Interviews with 10 women of color shed light on some of the common challenges faced by black women in the workplace, how they cope with those challenges, and how those coping mechanisms affect their chances of long-term success. Many of the women talked about having to code-switch, or embrace the dominant culture at work. Another pattern was what one of the women called “dimming my light,” or dampening aspects of their personality to avoid making colleagues uncomfortable. Zero of the women interviewed regularly worked with other women of color.
A few years ago I started attending classes for my part-time MBA. What I noticed almost immediately was that my experience in the classroom largely mirrored my experience of close to a decade in corporate America: I’m consistently one of very few black women and black people in the room.
In September, Ellen McGirt published an article in Fortune exploring why there are zero African-American women running Fortune 500 companies. This lack of female leadership is important to explore, but what are the experiences of black women in the workplace before they make it to the c-suite? I wanted to find out how other black women navigate the intertwined barriers at the intersection of race and gender.
Over the course of a year I worked with Professor Elizabeth Morrison, Vice Dean of Faculty at NYU, to interview 10 women of color in order to understand the challenges they face in the workplace, how they cope with those challenges, and how those coping mechanisms affect their chances of long-term success.
Here are the highlights of what I learned about their experiences at work in corporate America:
“Your work is judged plus other intangible things”
A lot of women told me that they code-switched, which involves embracing the dominant culture or vernacular among certain groups (like co-workers, for example) and switching to a more authentic self when around friends and family.
One woman I spoke with, a successful entrepreneur who was interning at a tech startup before going to business school, excitedly described her most recent position where, for the first time in her career, she reported to a black woman. She said she, “performed better” and was “a lot more comfortable and confident.” She described what it might have been like if she had to code-switch instead: “Being judged on your work versus mentally performing well would have been more taxing. Your work is judged plus other intangible things. You second-guess yourself and that affects your confidence.”
She wasn’t the only woman to mention the mental strain associated with trying to live up to a professional ideal originally created to stifle, rather than support, diversity. Another woman passed on an opportunity for a full-time position at the Obama White House because she felt inhibited by stereotypes. “I was given opportunities to stay at the White House but I didn’t because I felt like people were very judgmental of my race, and my gender, and everything. My ideas weren’t getting traction that I feel like others from white guys were.”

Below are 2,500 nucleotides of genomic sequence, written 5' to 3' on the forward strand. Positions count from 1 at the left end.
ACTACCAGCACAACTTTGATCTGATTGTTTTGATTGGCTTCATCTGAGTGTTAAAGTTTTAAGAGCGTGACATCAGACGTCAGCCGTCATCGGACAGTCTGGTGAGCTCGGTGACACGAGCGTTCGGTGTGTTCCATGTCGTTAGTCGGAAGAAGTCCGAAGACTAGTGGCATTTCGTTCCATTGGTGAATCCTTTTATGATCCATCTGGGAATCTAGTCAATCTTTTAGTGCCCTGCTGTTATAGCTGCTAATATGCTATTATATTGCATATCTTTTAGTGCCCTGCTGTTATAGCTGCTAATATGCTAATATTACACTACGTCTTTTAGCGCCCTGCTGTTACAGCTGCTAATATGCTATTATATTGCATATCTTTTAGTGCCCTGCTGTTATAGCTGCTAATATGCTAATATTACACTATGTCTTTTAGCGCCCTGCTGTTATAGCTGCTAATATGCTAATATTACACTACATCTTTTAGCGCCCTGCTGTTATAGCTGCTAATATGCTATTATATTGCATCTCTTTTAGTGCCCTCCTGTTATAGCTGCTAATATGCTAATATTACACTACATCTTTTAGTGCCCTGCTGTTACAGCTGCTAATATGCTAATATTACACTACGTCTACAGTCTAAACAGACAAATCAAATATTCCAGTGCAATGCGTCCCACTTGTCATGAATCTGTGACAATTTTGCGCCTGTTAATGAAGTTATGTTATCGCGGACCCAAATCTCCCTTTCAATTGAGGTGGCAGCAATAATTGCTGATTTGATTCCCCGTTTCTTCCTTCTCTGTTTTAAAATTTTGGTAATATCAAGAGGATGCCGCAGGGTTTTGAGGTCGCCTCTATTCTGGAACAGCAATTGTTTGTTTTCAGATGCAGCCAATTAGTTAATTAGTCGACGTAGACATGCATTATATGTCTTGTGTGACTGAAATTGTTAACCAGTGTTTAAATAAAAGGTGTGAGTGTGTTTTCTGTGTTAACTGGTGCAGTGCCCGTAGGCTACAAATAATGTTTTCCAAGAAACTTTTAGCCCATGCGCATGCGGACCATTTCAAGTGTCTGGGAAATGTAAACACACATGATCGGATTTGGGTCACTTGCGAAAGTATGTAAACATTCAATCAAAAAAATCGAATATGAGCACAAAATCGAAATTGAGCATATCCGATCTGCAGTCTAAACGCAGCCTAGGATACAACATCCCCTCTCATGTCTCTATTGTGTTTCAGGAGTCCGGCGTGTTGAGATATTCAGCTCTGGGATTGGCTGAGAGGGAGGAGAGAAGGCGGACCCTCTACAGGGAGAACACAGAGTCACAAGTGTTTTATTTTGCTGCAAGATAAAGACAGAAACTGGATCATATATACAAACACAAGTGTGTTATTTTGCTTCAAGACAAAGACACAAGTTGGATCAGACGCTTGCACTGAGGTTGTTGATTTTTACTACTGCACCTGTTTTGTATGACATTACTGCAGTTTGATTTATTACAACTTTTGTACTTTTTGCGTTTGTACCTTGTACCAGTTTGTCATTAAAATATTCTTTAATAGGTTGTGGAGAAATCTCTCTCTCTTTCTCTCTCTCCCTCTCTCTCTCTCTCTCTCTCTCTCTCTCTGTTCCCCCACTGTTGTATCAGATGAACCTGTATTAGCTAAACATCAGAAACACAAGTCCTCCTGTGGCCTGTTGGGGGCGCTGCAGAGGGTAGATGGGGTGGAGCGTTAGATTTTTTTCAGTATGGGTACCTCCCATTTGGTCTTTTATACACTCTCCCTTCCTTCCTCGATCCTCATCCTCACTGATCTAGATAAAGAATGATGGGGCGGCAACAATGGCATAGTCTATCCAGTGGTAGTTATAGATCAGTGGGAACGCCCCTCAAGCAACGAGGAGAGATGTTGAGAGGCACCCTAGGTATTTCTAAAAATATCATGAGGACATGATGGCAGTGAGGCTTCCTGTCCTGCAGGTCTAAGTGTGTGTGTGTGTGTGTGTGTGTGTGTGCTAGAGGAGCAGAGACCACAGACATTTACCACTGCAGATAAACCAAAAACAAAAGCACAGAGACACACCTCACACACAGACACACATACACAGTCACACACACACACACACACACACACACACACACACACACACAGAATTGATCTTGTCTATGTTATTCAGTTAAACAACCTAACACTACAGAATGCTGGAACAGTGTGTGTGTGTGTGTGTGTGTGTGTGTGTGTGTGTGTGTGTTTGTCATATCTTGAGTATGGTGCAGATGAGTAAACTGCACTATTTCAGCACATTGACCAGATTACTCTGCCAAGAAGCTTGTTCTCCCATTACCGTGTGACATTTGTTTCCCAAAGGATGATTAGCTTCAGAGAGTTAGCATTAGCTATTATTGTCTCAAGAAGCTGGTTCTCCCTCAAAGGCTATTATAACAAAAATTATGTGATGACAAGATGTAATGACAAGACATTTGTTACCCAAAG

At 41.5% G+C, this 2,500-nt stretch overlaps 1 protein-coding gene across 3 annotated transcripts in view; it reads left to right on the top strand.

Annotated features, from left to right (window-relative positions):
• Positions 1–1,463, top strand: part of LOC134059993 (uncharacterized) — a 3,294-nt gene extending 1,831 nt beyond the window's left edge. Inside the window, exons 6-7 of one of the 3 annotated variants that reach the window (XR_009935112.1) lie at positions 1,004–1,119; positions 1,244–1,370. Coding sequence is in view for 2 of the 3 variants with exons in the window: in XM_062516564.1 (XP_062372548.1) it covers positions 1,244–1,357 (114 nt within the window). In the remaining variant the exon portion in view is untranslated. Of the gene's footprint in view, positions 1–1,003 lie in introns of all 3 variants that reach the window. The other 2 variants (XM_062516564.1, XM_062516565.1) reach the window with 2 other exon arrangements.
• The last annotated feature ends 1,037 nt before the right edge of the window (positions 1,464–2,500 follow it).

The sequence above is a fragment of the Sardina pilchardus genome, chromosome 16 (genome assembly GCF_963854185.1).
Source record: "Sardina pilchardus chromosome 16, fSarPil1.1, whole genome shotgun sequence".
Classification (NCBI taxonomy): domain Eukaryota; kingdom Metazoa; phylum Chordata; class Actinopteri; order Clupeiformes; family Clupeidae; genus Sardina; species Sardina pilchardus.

A twenty-something woman at a top-tier consulting company described the first time she worked for a client team that included other people of color. The client was a prison and her team was making recommendations for how to group specific inmates together. “I said, ‘You wouldn’t put Nicki Minaj in a cell with Remy Ma.’ Everyone instantly got it and it was a beautiful thing. I wouldn’t be able to make that analogy on another team. It was the project I performed the best at. That partly had to do with the fact that your clients look like you and it’s easier to build that relationship.” Because she performed so well on the project, she gained social capital with her supervisor. It’s a direct example of how working with people you can relate to can positively influence your career.
There was a general disillusionment among these women about how their colleagues view the world versus how they experience it. One woman described crying in her hotel bed after reading about a police officer killing a person of color. She had been traveling with coworkers for a business trip and they were all on a text chain to coordinate logistics. That same day a Hollywood couple had also broken up and the conversation on the text chain focused on the Hollywood gossip, never addressing the shooting. She said, “I remember watching [a shooting] and crying in my hotel bed. And then having to go to work. And no one checked in for your wellbeing.” This is the reality for many black women at work in America. They care deeply about the issues affecting the black community but that feeling isn’t generally supported or acknowledged in the workplace.
“We are tied to other people of color”
Each interview revealed just how much these women’s experiences at work are viewed through a larger filter of race and class.
“I can go into my office right now and meet five people, out of that, four will be white,” described one woman I spoke with. “Out of those white, their whole family might be of generational wealth. That one black person they can more than likely identify someone in their family who is living in the projects, living in poverty or doesn’t have education beyond high school level. That is the experience of black people in general—that we are tied to other people of color who are in poor situations.”